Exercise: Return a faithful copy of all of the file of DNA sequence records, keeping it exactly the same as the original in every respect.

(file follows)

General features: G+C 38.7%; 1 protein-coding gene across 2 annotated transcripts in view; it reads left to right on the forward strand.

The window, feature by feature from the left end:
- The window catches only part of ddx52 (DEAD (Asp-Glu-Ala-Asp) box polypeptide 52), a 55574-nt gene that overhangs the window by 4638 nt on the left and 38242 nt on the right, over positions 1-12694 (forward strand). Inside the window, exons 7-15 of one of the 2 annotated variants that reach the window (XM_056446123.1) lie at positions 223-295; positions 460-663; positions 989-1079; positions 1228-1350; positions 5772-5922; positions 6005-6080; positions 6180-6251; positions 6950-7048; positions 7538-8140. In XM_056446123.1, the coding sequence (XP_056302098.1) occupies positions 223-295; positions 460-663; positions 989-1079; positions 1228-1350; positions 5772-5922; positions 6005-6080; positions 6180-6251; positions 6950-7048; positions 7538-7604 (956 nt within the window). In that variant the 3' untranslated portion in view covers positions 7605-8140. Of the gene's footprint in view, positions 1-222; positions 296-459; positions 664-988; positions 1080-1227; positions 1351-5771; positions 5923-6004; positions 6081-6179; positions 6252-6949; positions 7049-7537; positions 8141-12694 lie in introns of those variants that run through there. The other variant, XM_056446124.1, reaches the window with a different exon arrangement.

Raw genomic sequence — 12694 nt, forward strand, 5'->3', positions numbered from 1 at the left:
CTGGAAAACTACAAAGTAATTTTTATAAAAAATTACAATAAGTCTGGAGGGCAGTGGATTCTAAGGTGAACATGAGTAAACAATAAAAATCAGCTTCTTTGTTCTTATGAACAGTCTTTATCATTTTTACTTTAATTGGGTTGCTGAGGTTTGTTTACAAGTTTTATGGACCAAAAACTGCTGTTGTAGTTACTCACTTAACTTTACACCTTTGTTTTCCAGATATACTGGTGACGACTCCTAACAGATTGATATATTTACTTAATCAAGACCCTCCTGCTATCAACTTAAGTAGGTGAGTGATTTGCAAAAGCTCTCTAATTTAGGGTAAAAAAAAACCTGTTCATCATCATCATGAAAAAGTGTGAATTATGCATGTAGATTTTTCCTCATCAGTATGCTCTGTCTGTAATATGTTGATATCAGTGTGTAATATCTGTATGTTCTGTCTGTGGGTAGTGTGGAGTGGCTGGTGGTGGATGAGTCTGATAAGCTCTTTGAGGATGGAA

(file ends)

General features: G+C 38.7%; 1 protein-coding gene across 2 annotated transcripts in view; it reads left to right on the forward strand.

The window, feature by feature from the left end:
- The window catches only part of ddx52 (DEAD (Asp-Glu-Ala-Asp) box polypeptide 52), a 55574-nt gene that overhangs the window by 4638 nt on the left and 38242 nt on the right, over positions 1-12694 (forward strand). Inside the window, exons 7-15 of one of the 2 annotated variants that reach the window (XM_056446123.1) lie at positions 223-295; positions 460-663; positions 989-1079; positions 1228-1350; positions 5772-5922; positions 6005-6080; positions 6180-6251; positions 6950-7048; positions 7538-8140. In XM_056446123.1, the coding sequence (XP_056302098.1) occupies positions 223-295; positions 460-663; positions 989-1079; positions 1228-1350; positions 5772-5922; positions 6005-6080; positions 6180-6251; positions 6950-7048; positions 7538-7604 (956 nt within the window). In that variant the 3' untranslated portion in view covers positions 7605-8140. Of the gene's footprint in view, positions 1-222; positions 296-459; positions 664-988; positions 1080-1227; positions 1351-5771; positions 5923-6004; positions 6081-6179; positions 6252-6949; positions 7049-7537; positions 8141-12694 lie in introns of those variants that run through there. The other variant, XM_056446124.1, reaches the window with a different exon arrangement.

Raw genomic sequence — 12694 nt, forward strand, 5'->3', positions numbered from 1 at the left:
CTGGAAAACTACAAAGTAATTTTTATAAAAAATTACAATAAGTCTGGAGGGCAGTGGATTCTAAGGTGAACATGAGTAAACAATAAAAATCAGCTTCTTTGTTCTTATGAACAGTCTTTATCATTTTTACTTTAATTGGGTTGCTGAGGTTTGTTTACAAGTTTTATGGACCAAAAACTGCTGTTGTAGTTACTCACTTAACTTTACACCTTTGTTTTCCAGATATACTGGTGACGACTCCTAACAGATTGATATATTTACTTAATCAAGACCCTCCTGCTATCAACTTAAGTAGGTGAGTGATTTGCAAAAGCTCTCTAATTTAGGGTAAAAAAAAACCTGTTCATCATCATCATGAAAAAGTGTGAATTATGCATGTAGATTTTTCCTCATCAGTATGCTCTGTCTGTAATATGTTGATATCAGTGTGTAATATCTGTATGTTCTGTCTGTGGGTAGTGTGGAGTGGCTGGTGGTGGATGAGTCTGATAAGCTCTTTGAGGATGGAA